About a specific location or an activity typically done at a location: Articles left as tips were about locations with a street address, such as a restaurant or a school offering a cooking class. However, they were also about activities typically done by people at a specific kind of location. For example, they were about things people do at light rapid transit stations or about issues of interest to people who shop at an Apple Store.

Placed at a location where people gather socially: Editors rarely placed articles at venues such as homes or small businesses. Instead they placed tips at venues where people gather in groups: at music and theater festivals, sports events, transportation hubs, educational classes — and restaurants. These are places where people interact in the real world and where the editors guessed people are likely to interact online as well.

News content rarely used

While most participants said they were open to the idea of putting news stories into Foursquare, few cited instances of doing it. One said it would be “jarring” to know someone had been robbed or beaten recently near where they were. This editor added that Foursquare’s nature as a tool for exploration (“unlock your city” is its slogan) was at odds with violent news content: “I think indicating where there have been shootings and where there are robberies would be indicating why you should stay in.”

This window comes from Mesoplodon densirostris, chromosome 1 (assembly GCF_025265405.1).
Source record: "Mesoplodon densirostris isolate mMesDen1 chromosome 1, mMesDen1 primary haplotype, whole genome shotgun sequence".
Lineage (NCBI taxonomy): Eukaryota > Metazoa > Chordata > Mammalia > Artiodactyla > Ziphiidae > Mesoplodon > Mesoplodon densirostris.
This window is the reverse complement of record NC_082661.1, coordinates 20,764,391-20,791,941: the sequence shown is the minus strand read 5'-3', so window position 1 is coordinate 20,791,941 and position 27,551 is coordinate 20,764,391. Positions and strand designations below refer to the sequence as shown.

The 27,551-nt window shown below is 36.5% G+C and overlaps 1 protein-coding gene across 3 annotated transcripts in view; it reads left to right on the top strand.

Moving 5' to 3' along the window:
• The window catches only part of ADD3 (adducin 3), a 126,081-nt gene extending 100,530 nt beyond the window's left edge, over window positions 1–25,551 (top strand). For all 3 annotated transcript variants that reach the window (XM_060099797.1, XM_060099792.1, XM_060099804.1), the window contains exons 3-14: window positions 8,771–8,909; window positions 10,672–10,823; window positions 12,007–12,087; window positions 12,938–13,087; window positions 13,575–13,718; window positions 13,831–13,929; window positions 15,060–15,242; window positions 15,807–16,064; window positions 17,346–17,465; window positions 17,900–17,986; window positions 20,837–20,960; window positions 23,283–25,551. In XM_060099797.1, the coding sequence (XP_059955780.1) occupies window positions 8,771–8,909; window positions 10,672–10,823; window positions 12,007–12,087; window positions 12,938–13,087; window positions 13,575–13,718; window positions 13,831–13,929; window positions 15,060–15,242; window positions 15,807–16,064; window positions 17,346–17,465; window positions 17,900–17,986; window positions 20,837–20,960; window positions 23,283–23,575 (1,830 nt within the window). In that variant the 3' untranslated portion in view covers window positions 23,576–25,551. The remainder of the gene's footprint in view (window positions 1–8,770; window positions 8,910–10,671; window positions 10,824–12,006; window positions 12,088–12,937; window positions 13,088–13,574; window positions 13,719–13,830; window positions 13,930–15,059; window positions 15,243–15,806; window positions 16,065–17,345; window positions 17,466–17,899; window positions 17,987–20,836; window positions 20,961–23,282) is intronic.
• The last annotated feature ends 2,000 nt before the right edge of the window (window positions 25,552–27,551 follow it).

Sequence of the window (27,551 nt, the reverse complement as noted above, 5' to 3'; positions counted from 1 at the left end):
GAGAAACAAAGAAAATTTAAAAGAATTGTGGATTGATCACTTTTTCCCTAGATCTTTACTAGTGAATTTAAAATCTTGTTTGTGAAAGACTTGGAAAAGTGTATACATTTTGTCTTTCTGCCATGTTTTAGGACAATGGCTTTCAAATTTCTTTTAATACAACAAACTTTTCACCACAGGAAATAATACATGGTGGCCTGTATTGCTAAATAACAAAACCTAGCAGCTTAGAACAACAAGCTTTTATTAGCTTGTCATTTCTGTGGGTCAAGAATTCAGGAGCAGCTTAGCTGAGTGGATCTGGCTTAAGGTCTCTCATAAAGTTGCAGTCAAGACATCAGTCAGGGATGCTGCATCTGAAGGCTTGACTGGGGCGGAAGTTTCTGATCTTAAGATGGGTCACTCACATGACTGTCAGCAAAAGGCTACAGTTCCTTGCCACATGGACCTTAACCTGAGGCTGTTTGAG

The editors drew almost all of their articles from the newspaper or the website. They frequently used the headline or deck of a published article as their 200-character tip in Foursquare. Some, however, said they searched an article for vivid descriptions of physical surroundings or distinct flavours in a restaurant dish. They subsequently used these descriptions to craft a custom tip aimed at attracting a user who might be holding a menu or gazing around them.

A small number of editors said they were working with reporters to create content specifically for Foursquare — such as a guide to Christmas light displays in town or a list of travel tips integrated with Foursquare’s To-Do List. The aim was to prompt users to click Foursquare’s “Add This To My To-Do List” button or “I’ve Done This” button on each tip screen. However, some of the editors described these button-clicks as weak measurements of engagement. As one put it, “It’s an inaccurate term for what we have [published] because it isn’t really a ‘to do.’”

Here at the Lab, there’s been discussion about news organizations’ discomfort with the awkward nomenclature of social media sharing buttons, such as Facebook’s Like button. Buttons that signal agreement can be a tough fit with content from news organizations, which have been “traditional bringers of bad news.” There’s also been some emerging research, conducted by my colleagues at Dalhousie University and others, suggesting a link between positive emotion and online sharing.